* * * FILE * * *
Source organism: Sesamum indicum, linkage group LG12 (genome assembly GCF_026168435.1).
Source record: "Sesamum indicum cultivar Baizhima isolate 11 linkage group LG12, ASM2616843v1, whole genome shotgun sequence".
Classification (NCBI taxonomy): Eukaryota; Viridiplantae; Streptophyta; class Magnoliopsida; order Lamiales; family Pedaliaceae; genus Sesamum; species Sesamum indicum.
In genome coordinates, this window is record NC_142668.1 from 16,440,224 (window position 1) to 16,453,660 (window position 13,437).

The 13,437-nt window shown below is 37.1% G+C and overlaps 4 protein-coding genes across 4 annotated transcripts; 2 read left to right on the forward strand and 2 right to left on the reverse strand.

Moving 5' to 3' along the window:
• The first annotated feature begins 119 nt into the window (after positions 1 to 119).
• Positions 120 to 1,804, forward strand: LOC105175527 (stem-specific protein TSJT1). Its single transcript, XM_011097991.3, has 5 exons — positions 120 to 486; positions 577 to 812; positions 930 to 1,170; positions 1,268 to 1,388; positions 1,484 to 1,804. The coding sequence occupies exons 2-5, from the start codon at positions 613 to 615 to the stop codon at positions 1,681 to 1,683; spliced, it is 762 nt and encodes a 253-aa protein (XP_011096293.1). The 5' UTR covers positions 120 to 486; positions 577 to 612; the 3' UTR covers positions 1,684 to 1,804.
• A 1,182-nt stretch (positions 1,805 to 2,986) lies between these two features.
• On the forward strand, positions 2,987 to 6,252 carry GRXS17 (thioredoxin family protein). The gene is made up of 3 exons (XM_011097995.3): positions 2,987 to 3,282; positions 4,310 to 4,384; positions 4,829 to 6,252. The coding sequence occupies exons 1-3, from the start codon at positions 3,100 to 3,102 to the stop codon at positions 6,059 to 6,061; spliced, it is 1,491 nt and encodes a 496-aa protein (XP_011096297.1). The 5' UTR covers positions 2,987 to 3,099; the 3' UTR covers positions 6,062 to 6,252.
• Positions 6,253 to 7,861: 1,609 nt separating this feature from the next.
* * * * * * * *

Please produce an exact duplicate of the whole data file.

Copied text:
Source organism: Sesamum indicum, linkage group LG12 (genome assembly GCF_026168435.1).
Source record: "Sesamum indicum cultivar Baizhima isolate 11 linkage group LG12, ASM2616843v1, whole genome shotgun sequence".
Classification (NCBI taxonomy): Eukaryota; Viridiplantae; Streptophyta; class Magnoliopsida; order Lamiales; family Pedaliaceae; genus Sesamum; species Sesamum indicum.
In genome coordinates, this window is record NC_142668.1 from 16,440,224 (window position 1) to 16,453,660 (window position 13,437).

The 13,437-nt window shown below is 37.1% G+C and overlaps 4 protein-coding genes across 4 annotated transcripts; 2 read left to right on the forward strand and 2 right to left on the reverse strand.

Moving 5' to 3' along the window:
• The first annotated feature begins 119 nt into the window (after positions 1 to 119).
• Positions 120 to 1,804, forward strand: LOC105175527 (stem-specific protein TSJT1). Its single transcript, XM_011097991.3, has 5 exons — positions 120 to 486; positions 577 to 812; positions 930 to 1,170; positions 1,268 to 1,388; positions 1,484 to 1,804. The coding sequence occupies exons 2-5, from the start codon at positions 613 to 615 to the stop codon at positions 1,681 to 1,683; spliced, it is 762 nt and encodes a 253-aa protein (XP_011096293.1). The 5' UTR covers positions 120 to 486; positions 577 to 612; the 3' UTR covers positions 1,684 to 1,804.
• A 1,182-nt stretch (positions 1,805 to 2,986) lies between these two features.
• On the forward strand, positions 2,987 to 6,252 carry GRXS17 (thioredoxin family protein). The gene is made up of 3 exons (XM_011097995.3): positions 2,987 to 3,282; positions 4,310 to 4,384; positions 4,829 to 6,252. The coding sequence occupies exons 1-3, from the start codon at positions 3,100 to 3,102 to the stop codon at positions 6,059 to 6,061; spliced, it is 1,491 nt and encodes a 496-aa protein (XP_011096297.1). The 5' UTR covers positions 2,987 to 3,099; the 3' UTR covers positions 6,062 to 6,252.
• Positions 6,253 to 7,861: 1,609 nt separating this feature from the next.